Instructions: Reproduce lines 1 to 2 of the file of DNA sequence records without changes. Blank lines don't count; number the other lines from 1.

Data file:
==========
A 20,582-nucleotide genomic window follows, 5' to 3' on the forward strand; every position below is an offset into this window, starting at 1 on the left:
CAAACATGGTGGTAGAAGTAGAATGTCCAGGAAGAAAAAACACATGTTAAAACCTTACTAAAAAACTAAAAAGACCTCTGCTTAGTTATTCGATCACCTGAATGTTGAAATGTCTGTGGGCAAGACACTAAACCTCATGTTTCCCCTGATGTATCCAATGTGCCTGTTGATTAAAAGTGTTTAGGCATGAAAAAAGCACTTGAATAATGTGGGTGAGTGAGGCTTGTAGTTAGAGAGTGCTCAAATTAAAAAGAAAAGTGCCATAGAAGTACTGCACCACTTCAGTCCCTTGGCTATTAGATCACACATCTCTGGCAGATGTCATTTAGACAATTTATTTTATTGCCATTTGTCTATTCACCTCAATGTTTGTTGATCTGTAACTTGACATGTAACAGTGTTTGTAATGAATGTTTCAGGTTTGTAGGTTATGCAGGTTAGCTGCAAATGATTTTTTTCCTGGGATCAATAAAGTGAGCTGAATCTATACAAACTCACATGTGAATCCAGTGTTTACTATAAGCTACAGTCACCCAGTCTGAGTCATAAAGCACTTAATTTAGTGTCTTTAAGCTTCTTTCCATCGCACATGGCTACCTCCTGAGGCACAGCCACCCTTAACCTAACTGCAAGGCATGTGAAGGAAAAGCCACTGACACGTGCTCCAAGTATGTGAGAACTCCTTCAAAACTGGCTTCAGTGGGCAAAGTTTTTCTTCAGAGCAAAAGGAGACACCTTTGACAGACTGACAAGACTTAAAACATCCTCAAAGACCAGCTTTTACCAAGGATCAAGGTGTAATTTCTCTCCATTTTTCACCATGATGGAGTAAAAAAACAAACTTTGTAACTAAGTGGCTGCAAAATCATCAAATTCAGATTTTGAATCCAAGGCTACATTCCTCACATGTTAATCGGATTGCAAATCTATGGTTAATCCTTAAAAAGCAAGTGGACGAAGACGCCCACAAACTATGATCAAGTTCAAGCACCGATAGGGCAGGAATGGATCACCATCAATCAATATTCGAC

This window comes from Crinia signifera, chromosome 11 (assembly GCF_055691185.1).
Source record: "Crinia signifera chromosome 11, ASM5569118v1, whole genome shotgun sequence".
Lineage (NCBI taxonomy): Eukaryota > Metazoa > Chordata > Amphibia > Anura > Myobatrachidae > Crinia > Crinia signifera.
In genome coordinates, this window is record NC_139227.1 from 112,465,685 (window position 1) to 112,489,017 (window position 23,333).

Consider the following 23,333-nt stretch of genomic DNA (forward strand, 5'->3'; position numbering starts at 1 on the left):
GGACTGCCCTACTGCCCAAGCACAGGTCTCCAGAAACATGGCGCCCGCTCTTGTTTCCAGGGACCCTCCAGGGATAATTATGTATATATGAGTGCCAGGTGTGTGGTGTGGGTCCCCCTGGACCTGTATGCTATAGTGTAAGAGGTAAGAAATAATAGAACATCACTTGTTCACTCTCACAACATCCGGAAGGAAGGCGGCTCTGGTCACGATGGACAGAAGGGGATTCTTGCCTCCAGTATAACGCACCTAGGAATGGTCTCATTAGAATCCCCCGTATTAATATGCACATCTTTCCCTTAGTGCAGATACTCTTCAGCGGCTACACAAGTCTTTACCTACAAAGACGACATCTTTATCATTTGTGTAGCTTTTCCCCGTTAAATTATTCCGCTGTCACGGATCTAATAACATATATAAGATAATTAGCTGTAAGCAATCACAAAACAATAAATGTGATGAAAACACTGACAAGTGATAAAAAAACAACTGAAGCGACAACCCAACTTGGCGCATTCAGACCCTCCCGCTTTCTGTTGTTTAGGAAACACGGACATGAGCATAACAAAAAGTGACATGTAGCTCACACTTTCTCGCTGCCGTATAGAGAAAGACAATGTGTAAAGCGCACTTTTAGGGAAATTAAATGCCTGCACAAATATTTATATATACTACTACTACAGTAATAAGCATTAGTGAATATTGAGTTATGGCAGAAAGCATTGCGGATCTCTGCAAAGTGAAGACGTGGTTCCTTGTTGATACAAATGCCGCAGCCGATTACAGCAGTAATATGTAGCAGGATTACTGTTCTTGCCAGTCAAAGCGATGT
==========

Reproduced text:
A 20,582-nucleotide genomic window follows, 5' to 3' on the forward strand; every position below is an offset into this window, starting at 1 on the left:
CAAACATGGTGGTAGAAGTAGAATGTCCAGGAAGAAAAAACACATGTTAAAACCTTACTAAAAAACTAAAAAGACCTCTGCTTAGTTATTCGATCACCTGAATGTTGAAATGTCTGTGGGCAAGACACTAAACCTCATGTTTCCCCTGATGTATCCAATGTGCCTGTTGATTAAAAGTGTTTAGGCATGAAAAAAGCACTTGAATAATGTGGGTGAGTGAGGCTTGTAGTTAGAGAGTGCTCAAATTAAAAAGAAAAGTGCCATAGAAGTACTGCACCACTTCAGTCCCTTGGCTATTAGATCACACATCTCTGGCAGATGTCATTTAGACAATTTATTTTATTGCCATTTGTCTATTCACCTCAATGTTTGTTGATCTGTAACTTGACATGTAACAGTGTTTGTAATGAATGTTTCAGGTTTGTAGGTTATGCAGGTTAGCTGCAAATGATTTTTTTCCTGGGATCAATAAAGTGAGCTGAATCTATACAAACTCACATGTGAATCCAGTGTTTACTATAAGCTACAGTCACCCAGTCTGAGTCATAAAGCACTTAATTTAGTGTCTTTAAGCTTCTTTCCATCGCACATGGCTACCTCCTGAGGCACAGCCACCCTTAACCTAACTGCAAGGCATGTGAAGGAAAAGCCACTGACACGTGCTCCAAGTATGTGAGAACTCCTTCAAAACTGGCTTCAGTGGGCAAAGTTTTTCTTCAGAGCAAAAGGAGACACCTTTGACAGACTGACAAGACTTAAAACATCCTCAAAGACCAGCTTTTACCAAGGATCAAGGTGTAATTTCTCTCCATTTTTCACCATGATGGAGTAAAAAAACAAACTTTGTAACTAAGTGGCTGCAAAATCATCAAATTCAGATTTTGAATCCAAGGCTACATTCCTCACATGTTAATCGGATTGCAAATCTATGGTTAATCCTTAAAAAGCAAGTGGACGAAGACGCCCACAAACTATGATCAAGTTCAAGCACCGATAGGGCAGGAATGGATCACCATCAATCAATATTCGAC